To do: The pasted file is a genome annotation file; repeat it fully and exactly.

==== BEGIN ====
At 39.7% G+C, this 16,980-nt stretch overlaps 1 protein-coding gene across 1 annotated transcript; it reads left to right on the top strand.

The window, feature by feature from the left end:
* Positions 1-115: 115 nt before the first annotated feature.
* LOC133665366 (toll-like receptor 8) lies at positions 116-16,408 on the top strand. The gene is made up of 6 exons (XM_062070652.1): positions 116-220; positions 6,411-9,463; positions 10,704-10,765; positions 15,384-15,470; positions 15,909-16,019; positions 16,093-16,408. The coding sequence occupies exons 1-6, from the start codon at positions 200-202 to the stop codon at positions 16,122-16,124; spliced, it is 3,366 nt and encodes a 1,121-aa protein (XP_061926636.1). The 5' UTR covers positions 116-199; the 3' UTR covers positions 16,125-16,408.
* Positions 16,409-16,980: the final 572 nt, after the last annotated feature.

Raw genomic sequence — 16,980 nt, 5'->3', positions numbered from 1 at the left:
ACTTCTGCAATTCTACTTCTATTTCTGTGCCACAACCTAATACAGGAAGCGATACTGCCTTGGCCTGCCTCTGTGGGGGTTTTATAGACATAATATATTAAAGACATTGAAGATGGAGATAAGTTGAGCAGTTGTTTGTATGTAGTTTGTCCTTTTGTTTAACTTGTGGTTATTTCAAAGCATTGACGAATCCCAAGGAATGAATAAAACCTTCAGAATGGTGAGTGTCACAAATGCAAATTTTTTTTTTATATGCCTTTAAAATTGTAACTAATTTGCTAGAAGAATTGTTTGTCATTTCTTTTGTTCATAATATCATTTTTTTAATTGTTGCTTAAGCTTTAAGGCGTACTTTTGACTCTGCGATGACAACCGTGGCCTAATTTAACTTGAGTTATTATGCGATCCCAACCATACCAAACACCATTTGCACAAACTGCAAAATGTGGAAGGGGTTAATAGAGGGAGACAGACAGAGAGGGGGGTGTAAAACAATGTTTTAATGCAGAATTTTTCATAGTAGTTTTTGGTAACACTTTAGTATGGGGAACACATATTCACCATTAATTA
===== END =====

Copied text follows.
At 39.7% G+C, this 16,980-nt stretch overlaps 1 protein-coding gene across 1 annotated transcript; it reads left to right on the top strand.

The window, feature by feature from the left end:
* Positions 1-115: 115 nt before the first annotated feature.
* LOC133665366 (toll-like receptor 8) lies at positions 116-16,408 on the top strand. The gene is made up of 6 exons (XM_062070652.1): positions 116-220; positions 6,411-9,463; positions 10,704-10,765; positions 15,384-15,470; positions 15,909-16,019; positions 16,093-16,408. The coding sequence occupies exons 1-6, from the start codon at positions 200-202 to the stop codon at positions 16,122-16,124; spliced, it is 3,366 nt and encodes a 1,121-aa protein (XP_061926636.1). The 5' UTR covers positions 116-199; the 3' UTR covers positions 16,125-16,408.
* Positions 16,409-16,980: the final 572 nt, after the last annotated feature.

Raw genomic sequence — 16,980 nt, 5'->3', positions numbered from 1 at the left:
ACTTCTGCAATTCTACTTCTATTTCTGTGCCACAACCTAATACAGGAAGCGATACTGCCTTGGCCTGCCTCTGTGGGGGTTTTATAGACATAATATATTAAAGACATTGAAGATGGAGATAAGTTGAGCAGTTGTTTGTATGTAGTTTGTCCTTTTGTTTAACTTGTGGTTATTTCAAAGCATTGACGAATCCCAAGGAATGAATAAAACCTTCAGAATGGTGAGTGTCACAAATGCAAATTTTTTTTTTATATGCCTTTAAAATTGTAACTAATTTGCTAGAAGAATTGTTTGTCATTTCTTTTGTTCATAATATCATTTTTTTAATTGTTGCTTAAGCTTTAAGGCGTACTTTTGACTCTGCGATGACAACCGTGGCCTAATTTAACTTGAGTTATTATGCGATCCCAACCATACCAAACACCATTTGCACAAACTGCAAAATGTGGAAGGGGTTAATAGAGGGAGACAGACAGAGAGGGGGGTGTAAAACAATGTTTTAATGCAGAATTTTTCATAGTAGTTTTTGGTAACACTTTAGTATGGGGAACACATATTCACCATTAATTA